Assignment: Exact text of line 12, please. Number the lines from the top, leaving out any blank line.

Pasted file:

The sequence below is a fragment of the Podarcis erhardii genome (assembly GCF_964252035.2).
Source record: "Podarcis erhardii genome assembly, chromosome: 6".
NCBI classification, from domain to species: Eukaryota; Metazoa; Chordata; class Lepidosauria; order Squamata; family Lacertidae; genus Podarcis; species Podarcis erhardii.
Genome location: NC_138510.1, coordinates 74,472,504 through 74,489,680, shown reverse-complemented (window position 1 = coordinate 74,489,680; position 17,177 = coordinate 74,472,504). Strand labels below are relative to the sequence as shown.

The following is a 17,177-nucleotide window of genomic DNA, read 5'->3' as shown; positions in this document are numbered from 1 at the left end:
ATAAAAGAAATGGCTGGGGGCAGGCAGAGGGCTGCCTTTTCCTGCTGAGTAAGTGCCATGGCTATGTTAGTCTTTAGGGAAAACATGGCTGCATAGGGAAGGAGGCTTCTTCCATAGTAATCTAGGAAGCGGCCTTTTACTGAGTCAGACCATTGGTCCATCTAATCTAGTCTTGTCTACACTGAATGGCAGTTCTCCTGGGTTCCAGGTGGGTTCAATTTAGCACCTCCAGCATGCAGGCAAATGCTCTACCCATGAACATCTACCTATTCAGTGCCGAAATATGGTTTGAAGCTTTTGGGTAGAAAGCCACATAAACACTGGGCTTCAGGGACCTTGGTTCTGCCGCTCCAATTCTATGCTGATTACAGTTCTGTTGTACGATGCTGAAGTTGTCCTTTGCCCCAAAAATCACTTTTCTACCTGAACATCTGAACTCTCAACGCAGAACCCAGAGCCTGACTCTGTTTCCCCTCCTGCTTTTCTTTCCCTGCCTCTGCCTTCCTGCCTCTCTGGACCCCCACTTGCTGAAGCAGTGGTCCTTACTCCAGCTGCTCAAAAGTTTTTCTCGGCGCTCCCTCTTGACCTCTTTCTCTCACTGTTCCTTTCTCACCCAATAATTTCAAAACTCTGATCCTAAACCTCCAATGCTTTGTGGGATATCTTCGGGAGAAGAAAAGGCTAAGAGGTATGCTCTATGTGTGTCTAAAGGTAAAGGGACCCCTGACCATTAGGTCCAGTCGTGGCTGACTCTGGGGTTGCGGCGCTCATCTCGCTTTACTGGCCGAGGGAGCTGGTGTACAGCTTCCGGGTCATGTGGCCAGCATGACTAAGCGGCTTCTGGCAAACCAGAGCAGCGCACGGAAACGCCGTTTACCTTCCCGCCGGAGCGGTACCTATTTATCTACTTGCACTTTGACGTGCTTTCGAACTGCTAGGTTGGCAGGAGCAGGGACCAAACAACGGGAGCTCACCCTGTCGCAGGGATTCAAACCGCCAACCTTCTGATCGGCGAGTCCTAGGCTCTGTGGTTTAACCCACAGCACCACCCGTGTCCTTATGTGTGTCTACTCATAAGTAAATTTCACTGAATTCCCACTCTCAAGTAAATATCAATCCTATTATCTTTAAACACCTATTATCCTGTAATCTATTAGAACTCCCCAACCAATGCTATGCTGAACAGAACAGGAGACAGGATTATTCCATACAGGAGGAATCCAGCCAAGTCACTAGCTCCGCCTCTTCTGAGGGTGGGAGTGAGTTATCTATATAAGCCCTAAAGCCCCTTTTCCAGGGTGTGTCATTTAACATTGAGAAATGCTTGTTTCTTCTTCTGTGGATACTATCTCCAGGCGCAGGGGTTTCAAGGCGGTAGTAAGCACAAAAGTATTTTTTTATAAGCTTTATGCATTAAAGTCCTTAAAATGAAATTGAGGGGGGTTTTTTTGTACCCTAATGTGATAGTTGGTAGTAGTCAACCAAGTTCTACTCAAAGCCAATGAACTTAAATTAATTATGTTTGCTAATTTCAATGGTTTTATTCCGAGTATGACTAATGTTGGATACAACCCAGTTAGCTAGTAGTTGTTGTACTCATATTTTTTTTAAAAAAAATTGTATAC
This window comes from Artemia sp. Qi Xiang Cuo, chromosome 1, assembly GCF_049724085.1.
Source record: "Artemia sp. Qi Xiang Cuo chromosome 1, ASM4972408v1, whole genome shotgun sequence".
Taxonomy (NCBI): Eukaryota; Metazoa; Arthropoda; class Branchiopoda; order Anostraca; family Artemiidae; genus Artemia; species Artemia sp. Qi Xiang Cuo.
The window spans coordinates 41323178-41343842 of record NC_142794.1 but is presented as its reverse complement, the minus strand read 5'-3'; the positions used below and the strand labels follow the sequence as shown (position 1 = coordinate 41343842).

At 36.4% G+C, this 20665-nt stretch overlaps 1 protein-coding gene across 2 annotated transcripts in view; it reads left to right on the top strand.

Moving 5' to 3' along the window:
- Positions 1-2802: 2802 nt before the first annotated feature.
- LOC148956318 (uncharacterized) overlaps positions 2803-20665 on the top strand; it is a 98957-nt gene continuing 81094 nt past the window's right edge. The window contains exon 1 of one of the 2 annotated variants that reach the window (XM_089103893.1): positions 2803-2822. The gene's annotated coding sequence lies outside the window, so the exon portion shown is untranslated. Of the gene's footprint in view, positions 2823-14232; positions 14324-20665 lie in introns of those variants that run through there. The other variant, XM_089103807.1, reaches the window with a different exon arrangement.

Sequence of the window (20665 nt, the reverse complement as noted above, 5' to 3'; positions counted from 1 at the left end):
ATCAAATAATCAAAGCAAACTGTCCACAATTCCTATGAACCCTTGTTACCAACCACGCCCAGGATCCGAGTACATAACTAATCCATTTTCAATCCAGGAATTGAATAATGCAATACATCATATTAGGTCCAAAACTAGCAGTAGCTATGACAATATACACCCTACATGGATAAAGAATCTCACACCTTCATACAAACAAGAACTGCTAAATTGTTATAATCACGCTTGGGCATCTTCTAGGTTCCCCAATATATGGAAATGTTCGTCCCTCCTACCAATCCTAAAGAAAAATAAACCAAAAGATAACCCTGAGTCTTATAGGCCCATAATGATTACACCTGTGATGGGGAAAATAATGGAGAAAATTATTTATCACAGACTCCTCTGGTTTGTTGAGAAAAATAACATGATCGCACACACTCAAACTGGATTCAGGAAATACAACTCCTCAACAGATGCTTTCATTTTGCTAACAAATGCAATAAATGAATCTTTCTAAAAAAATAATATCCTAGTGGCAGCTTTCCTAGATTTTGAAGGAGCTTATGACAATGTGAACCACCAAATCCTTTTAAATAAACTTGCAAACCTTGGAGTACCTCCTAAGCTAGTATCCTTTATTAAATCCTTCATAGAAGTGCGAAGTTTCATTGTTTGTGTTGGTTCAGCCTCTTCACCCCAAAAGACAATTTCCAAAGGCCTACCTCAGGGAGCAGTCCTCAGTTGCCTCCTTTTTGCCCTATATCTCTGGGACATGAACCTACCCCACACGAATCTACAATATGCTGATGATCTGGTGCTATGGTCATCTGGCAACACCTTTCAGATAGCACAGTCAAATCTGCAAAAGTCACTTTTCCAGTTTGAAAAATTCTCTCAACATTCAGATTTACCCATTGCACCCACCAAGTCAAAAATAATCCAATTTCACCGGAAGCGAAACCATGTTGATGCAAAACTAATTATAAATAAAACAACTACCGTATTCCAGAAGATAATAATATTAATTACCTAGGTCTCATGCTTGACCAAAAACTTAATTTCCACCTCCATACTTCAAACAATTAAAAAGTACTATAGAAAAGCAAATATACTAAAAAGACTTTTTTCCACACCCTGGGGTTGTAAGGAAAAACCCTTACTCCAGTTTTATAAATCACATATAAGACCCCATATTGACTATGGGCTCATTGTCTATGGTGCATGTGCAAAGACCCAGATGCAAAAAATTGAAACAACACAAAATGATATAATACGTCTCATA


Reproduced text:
Moving 5' to 3' along the window: